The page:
He thought he could avoid her impossible task, but she found him. He thought he was not worthy, but she told him not to be afraid.  In the end, while it was neither convenient nor comfortable, he obeyed her maternal request, and his obedience allowed her to awaken faith in those whose dignity was on the line.

This mysterious Woman comes again. Entrusted to us as our Mother, she is a gift from Jesus who has given us everything. Holding nothing back, He hopes that we will take her into our homes. Are we simple and hidden enough for her to find us? Are we meek enough for her to rely on us?

For many have forgotten hope and many more long for peace, and she cannot be indifferent to their plight. She wants them to know her Son. If we welcome it in prayer, her maternal love gives us courage to witness to the Savior of the World.

December 10, 2018

Advent's Light

The Beloved of the Father is coming to share His joy with you, a fullness of life that not even death can contain. Enslaved by the banality of the work-a-day world, our Deliverer did not create us to be in bondage to material pursuits. Calling us out of the exile of sin, He offers freedom from ignoble relationships or selfish insobriety. Oppressed, we have been weighed down by sorrows that no one was ever meant to carry. Now, He runs to us to make our burden light. He advances to bring us home, sons and daughters of His Father, by the very glory of Heaven.

The Mighty God draws near and it is no time to be timid but to lay hold of the promises made to us. The Sun of Righteous rises up in splendor, it is time to open the windows of our hearts to the radiance that justifies us. Our Champion will be delayed no longer: now is the time to rid ourselves of anything that stands in the way of God. Myriads of messengers go before Him to stir us out of our sluggishness and to encourage us on our way. If we once fed on fleshpots that cannot nourish freedom, now He is ready to feed us with Manna from Heaven.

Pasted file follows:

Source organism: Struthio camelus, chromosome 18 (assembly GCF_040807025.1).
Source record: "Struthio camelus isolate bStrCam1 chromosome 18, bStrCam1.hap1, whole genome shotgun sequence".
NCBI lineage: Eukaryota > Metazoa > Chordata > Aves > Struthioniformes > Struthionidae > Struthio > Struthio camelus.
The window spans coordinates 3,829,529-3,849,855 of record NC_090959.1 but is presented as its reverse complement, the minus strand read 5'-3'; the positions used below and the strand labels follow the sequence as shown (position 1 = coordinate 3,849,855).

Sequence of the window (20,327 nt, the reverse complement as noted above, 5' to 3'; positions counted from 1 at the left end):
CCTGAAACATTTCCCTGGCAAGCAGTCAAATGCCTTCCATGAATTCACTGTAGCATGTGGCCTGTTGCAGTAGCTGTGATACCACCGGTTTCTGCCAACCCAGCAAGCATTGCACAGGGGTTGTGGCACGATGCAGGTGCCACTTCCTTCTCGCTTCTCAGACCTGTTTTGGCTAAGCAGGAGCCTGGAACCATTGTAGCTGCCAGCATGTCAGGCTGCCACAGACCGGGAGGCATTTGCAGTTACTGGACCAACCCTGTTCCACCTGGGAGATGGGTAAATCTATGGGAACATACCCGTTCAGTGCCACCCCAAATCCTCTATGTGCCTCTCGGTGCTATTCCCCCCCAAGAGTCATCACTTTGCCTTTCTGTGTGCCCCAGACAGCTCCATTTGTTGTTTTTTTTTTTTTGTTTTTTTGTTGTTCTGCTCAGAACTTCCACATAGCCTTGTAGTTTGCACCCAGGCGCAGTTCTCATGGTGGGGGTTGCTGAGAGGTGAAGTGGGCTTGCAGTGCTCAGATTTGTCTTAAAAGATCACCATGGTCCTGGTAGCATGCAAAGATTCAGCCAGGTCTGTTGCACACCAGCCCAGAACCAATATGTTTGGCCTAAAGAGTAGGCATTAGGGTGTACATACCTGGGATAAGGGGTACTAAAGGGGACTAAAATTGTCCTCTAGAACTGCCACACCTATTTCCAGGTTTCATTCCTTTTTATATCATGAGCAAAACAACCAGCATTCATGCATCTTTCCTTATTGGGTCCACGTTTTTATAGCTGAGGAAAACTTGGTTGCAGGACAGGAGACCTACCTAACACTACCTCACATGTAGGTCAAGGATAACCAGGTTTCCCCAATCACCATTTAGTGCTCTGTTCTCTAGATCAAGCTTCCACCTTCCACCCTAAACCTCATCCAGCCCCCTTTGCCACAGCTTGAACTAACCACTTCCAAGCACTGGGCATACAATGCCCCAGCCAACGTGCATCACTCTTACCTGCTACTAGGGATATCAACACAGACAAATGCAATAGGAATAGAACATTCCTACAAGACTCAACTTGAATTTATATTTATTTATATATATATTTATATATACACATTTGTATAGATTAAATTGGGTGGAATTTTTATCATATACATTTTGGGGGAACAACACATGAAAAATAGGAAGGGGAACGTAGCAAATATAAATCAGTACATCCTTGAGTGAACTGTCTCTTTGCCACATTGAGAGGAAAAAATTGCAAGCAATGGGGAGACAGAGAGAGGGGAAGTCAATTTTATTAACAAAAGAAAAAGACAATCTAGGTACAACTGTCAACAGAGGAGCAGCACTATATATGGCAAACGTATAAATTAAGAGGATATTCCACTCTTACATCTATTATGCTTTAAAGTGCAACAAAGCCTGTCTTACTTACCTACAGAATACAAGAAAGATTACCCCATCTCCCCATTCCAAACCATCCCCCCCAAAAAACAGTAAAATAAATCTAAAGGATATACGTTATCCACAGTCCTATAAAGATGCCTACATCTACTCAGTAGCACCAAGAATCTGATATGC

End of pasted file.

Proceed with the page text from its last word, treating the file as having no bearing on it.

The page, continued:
The Word of the Father beckons us in the innermost sanctuary of our very being.  The anxieties of the moment do not deserve our allegiance. The concerns of the day are not worthy of our worship. Let our ears be attentive to His Wisdom. Let us make straight the pathway by reconciling with those whom you have offended. Let us knock down all prideful thoughts and fill in every bitter valley with forgiveness. The One who comes for us declares, "Do not fear to confess your sins and to do penance out of love for what I have done for you. Dark voids and difficult inadequacies do not have the last word. For Light shines in the darkness, and the darkness cannot overcome it."